The Littlest Genome—Organism Or Organelle?

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Japanese and American scientists report that they have discovered the smallest genome so far in an organism. The organism is the bacterium Carsonella rudii, which lives as an endosymbiont inside a small insect. While humans take around 23,000 genes to make it through the world, the bacterium can keep body (cell) and soul together with only 182 genes. However, it cannot live outside the insect. Scientists speculate that Carsonella rudii may be on its way to becoming an organ rather than organism. Scientists think that this happened to the organism that evolved hundreds of millions years ago into the mitochondria that now serve as thousands of cellular powerplants in each animal cell including humans. Apparently most mitochondrial genes eventually migrated to the nuclei of cells leaving in human mitochondria a genome consisting of 37 genes in the mitochondria themselves.

Researchers like human genome sequencer Craig Venter are trying to figure out the minimum number of genes it takes for an organism to live in the outside world. Even then such a minimized bacterium would require a specialized and protected environment in which to live. Naturally, some bioethicists are concerned about the minimum genome project.

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  1. Minor factual correction – mitochondria do not live in cell nuclei.

  2. It took me a while, Ron, but I finally got the libertarian tie-in. Creation of minimal genome critters could allow the development of non-carcinogenic nicotine, thus allowing us to blow smoke in the faces of those gah-damn prissy-ass liberals! Sign me up!

  3. andyd-

    mitochondria don’t live in cell nuclei, but some of the genes necessary for a mitochondrion to function are indeed found in cell nuclei.

  4. You’re probably joking about not being able to spot the libertarian angle (sarcasm is notoriously difficult to detect on the Internet). Just in case you aren’t, the tie-ins with libertarianism are 1) that scientific exploration should be free from arbitrary limits placed on it by the government at the behest of scientifically illiterate and unethical scare-mongers and 2) that scientific advancement empowers individuals by allowing them to live fuller, richer, more independent lives.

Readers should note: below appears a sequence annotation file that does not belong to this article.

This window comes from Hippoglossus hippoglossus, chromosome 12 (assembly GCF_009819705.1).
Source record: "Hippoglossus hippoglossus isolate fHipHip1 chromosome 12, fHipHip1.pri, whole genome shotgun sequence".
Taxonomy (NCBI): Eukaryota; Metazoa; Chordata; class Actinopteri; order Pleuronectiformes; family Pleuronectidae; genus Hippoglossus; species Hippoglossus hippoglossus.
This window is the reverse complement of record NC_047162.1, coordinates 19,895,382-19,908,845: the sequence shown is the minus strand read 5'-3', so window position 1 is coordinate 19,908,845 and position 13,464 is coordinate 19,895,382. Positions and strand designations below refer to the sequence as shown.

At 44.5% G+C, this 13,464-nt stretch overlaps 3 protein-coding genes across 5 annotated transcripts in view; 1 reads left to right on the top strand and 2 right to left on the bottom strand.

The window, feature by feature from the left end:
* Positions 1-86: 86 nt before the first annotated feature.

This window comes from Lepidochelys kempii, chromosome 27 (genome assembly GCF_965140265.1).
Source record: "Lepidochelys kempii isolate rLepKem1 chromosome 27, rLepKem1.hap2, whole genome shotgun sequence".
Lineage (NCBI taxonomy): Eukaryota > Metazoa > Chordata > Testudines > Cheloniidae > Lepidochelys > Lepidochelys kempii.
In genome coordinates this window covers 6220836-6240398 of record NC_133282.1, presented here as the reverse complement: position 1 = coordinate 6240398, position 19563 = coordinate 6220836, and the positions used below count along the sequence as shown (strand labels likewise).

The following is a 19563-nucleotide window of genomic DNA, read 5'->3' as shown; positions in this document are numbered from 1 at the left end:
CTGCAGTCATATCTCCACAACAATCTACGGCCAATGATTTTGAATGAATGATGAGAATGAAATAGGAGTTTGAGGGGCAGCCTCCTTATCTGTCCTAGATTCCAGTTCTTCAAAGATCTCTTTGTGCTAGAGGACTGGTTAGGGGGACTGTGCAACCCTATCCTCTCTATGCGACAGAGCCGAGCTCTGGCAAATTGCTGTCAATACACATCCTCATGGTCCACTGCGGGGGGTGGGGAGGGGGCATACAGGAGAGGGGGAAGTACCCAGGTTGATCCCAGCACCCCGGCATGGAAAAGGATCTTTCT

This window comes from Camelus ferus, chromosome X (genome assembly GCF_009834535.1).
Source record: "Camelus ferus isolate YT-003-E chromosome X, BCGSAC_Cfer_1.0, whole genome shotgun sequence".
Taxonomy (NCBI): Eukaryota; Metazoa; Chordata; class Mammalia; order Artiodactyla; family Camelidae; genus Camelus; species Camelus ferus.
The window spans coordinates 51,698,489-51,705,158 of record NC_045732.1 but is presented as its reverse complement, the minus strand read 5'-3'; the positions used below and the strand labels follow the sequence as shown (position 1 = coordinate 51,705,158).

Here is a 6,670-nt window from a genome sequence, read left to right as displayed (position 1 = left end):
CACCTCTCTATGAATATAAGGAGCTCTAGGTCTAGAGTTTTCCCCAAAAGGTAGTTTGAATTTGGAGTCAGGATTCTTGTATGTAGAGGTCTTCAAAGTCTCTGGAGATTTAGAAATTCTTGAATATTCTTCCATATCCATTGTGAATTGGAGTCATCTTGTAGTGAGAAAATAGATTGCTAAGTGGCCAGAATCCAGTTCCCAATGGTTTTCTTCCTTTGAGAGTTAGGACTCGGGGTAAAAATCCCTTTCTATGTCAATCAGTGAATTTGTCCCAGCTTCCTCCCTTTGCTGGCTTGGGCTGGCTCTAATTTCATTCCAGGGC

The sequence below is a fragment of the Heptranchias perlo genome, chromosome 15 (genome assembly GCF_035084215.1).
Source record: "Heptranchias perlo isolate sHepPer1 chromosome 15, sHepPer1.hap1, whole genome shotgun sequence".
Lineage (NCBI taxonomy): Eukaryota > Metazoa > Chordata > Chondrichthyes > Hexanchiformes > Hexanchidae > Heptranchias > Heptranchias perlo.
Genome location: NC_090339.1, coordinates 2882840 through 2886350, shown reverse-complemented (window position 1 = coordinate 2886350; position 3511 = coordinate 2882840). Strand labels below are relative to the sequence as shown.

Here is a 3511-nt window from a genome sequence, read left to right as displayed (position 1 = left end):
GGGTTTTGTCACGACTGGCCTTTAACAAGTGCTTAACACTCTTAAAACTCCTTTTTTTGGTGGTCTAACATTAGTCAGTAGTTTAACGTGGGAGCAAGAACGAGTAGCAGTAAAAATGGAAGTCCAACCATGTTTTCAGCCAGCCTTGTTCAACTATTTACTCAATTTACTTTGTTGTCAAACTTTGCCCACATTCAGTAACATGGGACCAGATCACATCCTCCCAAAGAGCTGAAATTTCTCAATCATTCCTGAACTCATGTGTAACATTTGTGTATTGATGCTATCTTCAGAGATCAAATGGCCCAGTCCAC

5. I’d see something like this as a positive development for those afraid of genetic research. If “industrial organisms” can be designed to be too fragile to survive outside the artificial environment they were designed for, then the risk of them escaping into the wider world and proliferating is greatly reduced.

  6. ok now I have to hate the bioethisists again…aparently using reductionist technique in reserching biology and genetics is ethically unsound, regardless of the knowledge gained.

  7. you mean “organelle”, not “organ”

  8. Not that it matters a whole lot, but mitochondria aren’t just found in animal cells, though all animals have them. They’re found in all organisms that aren’t bacteria or archaea, not just animals. Although the post doesn’t say that they’re only found in animal cells, it could easily be read that way. Not that I think that anyone is getting all their science education from Reason, but it’s important to be accurate. 🙂

  9. Not that I think that anyone is getting all their science education from Reason

    And thank God for that!

  10. “Scientists think that this happened to the organism that evolved hundreds of millions years ago into the mitochondria that now serve as thousands of cellular powerplants in each animal cell including humans. Apparently most mitochondrial genes eventually migrated to the nuclei of cells leaving in human mitochondria a genome consisting of 37 genes in the mitochondria themselves.”

    Evolutionist nonsense. Mitochondria are our Jesus Power Nuggets.

  11. The distinction between “inside” and “outside” is really sort of arbitrary. There may be reasons that living inside a cell or an organism makes it easier on a tiny DNA-based creature than not, but either way we’re still just talking about different environments from the perspective the organism.

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